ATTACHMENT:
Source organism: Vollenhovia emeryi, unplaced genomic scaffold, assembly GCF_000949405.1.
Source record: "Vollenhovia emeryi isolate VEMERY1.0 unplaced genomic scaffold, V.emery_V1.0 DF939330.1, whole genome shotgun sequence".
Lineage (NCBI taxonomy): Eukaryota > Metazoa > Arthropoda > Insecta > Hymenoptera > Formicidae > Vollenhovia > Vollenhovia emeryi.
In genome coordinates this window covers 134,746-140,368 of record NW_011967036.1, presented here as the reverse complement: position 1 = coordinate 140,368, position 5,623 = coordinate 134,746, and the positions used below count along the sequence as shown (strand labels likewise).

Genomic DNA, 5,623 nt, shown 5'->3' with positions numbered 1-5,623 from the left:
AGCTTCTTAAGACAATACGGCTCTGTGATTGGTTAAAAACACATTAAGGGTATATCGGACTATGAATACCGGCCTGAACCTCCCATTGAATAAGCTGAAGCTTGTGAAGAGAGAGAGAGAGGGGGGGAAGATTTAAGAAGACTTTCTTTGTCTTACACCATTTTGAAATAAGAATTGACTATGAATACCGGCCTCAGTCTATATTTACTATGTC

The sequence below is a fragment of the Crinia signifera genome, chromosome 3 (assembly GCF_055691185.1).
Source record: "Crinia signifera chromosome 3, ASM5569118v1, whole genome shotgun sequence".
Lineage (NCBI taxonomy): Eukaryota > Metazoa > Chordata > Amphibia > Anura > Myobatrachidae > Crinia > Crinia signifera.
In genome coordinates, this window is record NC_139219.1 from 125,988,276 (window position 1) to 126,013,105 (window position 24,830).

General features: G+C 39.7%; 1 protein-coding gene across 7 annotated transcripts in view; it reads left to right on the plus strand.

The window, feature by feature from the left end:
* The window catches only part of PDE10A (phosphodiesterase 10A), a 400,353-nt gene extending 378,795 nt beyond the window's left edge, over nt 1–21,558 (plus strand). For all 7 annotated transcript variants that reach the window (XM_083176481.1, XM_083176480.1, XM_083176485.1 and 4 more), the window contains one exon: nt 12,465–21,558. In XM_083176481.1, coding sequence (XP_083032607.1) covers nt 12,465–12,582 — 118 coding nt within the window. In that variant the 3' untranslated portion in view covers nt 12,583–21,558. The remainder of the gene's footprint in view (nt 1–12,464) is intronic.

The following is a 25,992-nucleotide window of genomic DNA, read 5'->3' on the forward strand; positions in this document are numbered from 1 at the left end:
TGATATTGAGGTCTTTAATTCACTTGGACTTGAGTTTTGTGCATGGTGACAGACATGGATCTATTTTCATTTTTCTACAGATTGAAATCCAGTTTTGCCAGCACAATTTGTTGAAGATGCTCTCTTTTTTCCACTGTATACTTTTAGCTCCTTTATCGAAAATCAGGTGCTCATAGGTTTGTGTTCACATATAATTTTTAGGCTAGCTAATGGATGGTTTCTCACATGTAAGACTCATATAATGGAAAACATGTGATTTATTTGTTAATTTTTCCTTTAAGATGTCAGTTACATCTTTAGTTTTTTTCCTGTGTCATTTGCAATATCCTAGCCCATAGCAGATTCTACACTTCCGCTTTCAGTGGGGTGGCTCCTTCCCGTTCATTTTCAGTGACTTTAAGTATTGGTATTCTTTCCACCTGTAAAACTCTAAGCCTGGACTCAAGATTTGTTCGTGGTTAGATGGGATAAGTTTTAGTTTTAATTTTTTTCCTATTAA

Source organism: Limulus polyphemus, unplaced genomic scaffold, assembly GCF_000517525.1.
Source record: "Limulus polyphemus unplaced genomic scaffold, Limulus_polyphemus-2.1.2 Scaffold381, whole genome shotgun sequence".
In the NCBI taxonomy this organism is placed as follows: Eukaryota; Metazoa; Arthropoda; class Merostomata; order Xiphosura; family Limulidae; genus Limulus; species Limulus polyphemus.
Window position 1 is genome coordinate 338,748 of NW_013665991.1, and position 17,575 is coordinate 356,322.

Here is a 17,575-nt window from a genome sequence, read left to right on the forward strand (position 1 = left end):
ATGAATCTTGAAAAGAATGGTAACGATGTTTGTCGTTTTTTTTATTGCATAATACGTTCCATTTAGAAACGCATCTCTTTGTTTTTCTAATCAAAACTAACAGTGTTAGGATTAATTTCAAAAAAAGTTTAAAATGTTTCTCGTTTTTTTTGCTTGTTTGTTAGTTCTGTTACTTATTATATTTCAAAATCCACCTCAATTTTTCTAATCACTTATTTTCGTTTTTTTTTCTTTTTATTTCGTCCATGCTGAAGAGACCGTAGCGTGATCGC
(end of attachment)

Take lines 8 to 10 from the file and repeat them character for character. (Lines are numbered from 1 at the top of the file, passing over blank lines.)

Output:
Source record: "Crinia signifera chromosome 3, ASM5569118v1, whole genome shotgun sequence".
Lineage (NCBI taxonomy): Eukaryota > Metazoa > Chordata > Amphibia > Anura > Myobatrachidae > Crinia > Crinia signifera.
In genome coordinates, this window is record NC_139219.1 from 125,988,276 (window position 1) to 126,013,105 (window position 24,830).